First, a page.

Who Gets Custody of the Embryo in California Divorce?
Most couples without children who divorce or separate before marriage go their separate ways without child custody issues. But what happens when a couple has frozen embryos that were created during happier times in the relationship? In those cases, you might have one more issue to address, and one that may be as complicated to resolve, as couples who have children during their relationship.
Today modern medicine allows couples to separately freeze their respective eggs or sperm. As a result, there is the potential for disagreement over shared embryos in the event of divorce or separation. While these cases are highly emotional and case law diverges between jurisdictions and continues to develop, courts generally view embryo cases as a matter of legal contract where previous agreements existed.
The following is an overview of issues that arose when famous and infamous divorcing couples turned to the courts to determine who gets custody of the embryos.
The Celebrity Embryo Case of Sofía Vergara And Nick Loeb
Sofia’s legal battle over her frozen embryos started after she and fiancé Nick Loeb ended their relationship. Loeb and Vergara broke up in 2014. Before the breakup, Vergara spoke publicly about having frozen her eggs and her desire to have more children. She revealed that she and Loeb planned to use a surrogate as she had thyroid cancer in 2000. Like many other cancer survivors who undergo treatment, she was exposed to radiation, thus the need for frozen embryos. Vergara and Loeb shared two frozen embryos, and the terms of their arrangement required consent from both parties before they could be brought to term. Vergara, who is now married to another man, refused to give her consent and Loeb sued. The two have been battling it out in court ever since.
San Francisco Woman Must Abide by Embryo Contract
A similar case of infertility issues and frozen embryos involves a San Francisco woman, Mimi Lee. She must abide by an agreement with her ex-husband to destroy five frozen embryos if they got a divorce. San Francisco Superior Court Judge Anne-Christine Massullo said in a tentative decision that the agreement trumps the woman’s desire to now keep the embryos. Lee and Findley signed a consent agreement before fertility treatments in which both said they would like the embryos thawed and discarded in case they divorced, according to court documents.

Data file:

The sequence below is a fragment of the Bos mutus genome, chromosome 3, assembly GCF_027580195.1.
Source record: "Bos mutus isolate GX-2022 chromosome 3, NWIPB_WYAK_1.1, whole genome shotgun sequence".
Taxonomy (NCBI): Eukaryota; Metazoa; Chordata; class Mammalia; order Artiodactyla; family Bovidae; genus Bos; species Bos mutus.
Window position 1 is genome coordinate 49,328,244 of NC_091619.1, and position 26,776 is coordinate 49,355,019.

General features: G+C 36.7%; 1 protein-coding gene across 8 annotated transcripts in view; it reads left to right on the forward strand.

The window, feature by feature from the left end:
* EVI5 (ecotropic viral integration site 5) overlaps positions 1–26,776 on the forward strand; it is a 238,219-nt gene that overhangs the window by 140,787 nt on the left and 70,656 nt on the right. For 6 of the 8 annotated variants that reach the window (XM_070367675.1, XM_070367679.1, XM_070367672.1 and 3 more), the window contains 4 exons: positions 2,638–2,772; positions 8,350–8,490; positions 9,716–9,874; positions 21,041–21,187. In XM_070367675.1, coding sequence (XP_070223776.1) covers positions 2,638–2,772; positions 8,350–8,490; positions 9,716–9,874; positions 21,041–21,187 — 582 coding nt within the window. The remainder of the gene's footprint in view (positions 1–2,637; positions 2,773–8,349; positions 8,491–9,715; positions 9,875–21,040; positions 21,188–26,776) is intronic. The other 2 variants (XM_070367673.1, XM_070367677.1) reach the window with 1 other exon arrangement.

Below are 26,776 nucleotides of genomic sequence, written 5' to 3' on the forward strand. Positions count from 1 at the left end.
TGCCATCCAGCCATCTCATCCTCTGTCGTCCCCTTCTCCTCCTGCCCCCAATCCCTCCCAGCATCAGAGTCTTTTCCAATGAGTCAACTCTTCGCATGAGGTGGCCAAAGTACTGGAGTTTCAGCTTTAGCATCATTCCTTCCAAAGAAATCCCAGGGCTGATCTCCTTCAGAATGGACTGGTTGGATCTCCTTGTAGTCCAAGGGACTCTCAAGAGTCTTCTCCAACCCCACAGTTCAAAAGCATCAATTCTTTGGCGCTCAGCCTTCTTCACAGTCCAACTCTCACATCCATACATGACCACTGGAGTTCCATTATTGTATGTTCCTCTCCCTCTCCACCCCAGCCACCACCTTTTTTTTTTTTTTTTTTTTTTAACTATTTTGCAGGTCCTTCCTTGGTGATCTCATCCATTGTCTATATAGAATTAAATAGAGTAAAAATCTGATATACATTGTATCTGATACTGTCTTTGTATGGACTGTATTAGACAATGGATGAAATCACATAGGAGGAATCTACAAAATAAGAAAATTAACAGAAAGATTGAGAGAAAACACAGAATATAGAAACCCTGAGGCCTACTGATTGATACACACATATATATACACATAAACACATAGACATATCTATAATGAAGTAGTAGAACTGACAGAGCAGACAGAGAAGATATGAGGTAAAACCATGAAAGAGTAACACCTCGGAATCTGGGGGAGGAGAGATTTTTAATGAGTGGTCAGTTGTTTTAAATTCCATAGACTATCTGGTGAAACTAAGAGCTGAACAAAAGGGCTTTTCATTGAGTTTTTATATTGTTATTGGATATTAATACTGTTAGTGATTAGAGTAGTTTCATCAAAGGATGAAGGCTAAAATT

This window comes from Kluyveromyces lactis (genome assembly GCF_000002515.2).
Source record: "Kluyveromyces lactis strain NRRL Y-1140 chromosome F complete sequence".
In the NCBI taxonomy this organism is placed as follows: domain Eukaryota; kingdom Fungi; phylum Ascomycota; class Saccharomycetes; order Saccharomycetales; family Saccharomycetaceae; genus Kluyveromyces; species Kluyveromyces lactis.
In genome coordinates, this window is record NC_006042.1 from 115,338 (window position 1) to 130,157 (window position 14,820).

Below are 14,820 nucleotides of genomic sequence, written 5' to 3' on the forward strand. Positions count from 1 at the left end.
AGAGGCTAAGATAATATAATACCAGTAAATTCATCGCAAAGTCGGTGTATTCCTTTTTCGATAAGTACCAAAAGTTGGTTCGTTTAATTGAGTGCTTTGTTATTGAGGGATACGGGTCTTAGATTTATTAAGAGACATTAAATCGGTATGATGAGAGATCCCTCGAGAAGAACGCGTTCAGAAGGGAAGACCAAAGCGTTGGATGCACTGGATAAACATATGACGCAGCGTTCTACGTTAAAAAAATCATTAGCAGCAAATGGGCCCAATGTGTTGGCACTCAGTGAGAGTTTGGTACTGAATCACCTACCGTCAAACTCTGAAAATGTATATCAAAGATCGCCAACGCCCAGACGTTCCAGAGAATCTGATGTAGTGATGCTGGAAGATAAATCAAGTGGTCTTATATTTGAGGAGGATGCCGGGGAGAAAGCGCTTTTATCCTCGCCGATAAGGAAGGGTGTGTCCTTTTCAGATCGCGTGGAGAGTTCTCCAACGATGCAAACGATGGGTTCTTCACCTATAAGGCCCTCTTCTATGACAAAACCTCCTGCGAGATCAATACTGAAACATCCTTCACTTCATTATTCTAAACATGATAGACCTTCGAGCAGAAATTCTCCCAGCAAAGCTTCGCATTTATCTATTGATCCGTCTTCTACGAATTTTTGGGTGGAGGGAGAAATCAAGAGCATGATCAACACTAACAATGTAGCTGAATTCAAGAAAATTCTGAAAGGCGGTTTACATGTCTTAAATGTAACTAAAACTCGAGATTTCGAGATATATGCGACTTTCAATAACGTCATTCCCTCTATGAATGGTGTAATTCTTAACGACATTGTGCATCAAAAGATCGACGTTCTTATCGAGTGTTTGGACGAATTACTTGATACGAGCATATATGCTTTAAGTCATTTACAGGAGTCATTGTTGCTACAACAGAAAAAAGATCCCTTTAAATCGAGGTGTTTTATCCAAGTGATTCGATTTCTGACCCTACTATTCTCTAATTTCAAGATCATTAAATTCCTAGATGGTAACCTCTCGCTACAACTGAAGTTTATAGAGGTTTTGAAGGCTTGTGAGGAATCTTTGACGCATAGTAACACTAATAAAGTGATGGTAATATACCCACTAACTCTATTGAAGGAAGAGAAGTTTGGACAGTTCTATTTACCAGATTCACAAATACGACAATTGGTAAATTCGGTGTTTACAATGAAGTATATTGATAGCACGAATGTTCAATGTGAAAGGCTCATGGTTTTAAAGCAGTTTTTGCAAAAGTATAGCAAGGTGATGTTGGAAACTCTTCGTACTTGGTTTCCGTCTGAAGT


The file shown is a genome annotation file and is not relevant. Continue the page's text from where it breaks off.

Lee had argued that the embryos represent her last chance to have children after cancer treatments made her infertile. Lee’s ex-husband, Stephen Findley, wanted to discard the embryos in accordance with the agreement he and Lee signed while married. Finley’s lawyer alleged that Lee was using the embryos as blackmail in their divorce proceedings. In the end, Massullo said California law is clear that couples must decide what to do with embryos they create in the event of separation or divorce. Massullo also stated that although Lee might have a right to procreate in other circumstances, she doesn’t have a right to procreate with Findley.
Husband Wants to Give Embryos Up for Adoption
Another similar case is that of a Tacoma, Washington couple who had two frozen embryos. The embryos were formed with donor eggs and the husband’s sperm left over after a successful birth involving a surrogate. Like other once happily married couples they had the eggs frozen with the plans to implant the uterus in a surrogate mother. Unfortunately, the couple later decided to get a divorce. The interesting twist is that the husband wanted to place children born from the embryos for adoption. The wife appealed from the court’s ruling, arguing that she wanted to raise any potential children. The judge eventually awarded custody of the frozen embryos to the husband. The wife appealed that decision.
Illinois Woman Ordered to Avoid Pregnancy with Frozen Embryos
An Illinois court struggled with a similar problem in another case involving a couple’s frozen embryos. In that Cook County case, the husband and wife were going through the divorce process when the husband asked the court to order the wife not to attempt to become pregnant. He did not want the wife to implant the embryos they had frozen earlier in their marriage. The court issued the requested order. The fate of who gets the embryos was to be decided as a part of the divorce trial.
A Family Attorney Can Help Sort It All Out
Divorce or separation is stressful enough. Custody disputes involving future children are more complicated and typically elicit heightened emotions. Despite the diversity of the individuals involved, many of the women involved have lost their ability to have children due to cancer treatment.
Couples should always discuss the legal implications of their decisions with an experienced lawyer before they agree to a contract involving frozen embryos. The main reason being that if for some reason they end their relationship and or their fertility is affected, they will have prepared themselves to deal with the legal and ethical challenges that frozen embryos can present.
Although these cases are highly emotional, courts generally see these cases as a matter of legal contract. Couples are advised to have their intentions put in writing before they undergo any procedures resulting in a frozen embryo. If you are considering filing for divorce in California and you and your spouse have an agreement in writing regarding the disposition of your frozen embryos, you should contact a local divorce attorney immediately. Even if you are not divorced but live in California, have questions and want an agreement drafted it is best to seek legal help. An attorney will be able to review the facts of your case and provide you with advice to help guide you through process. Couples residing in California who share frozen embryos can get peace of mind today by meeting with an experienced child custody attorney.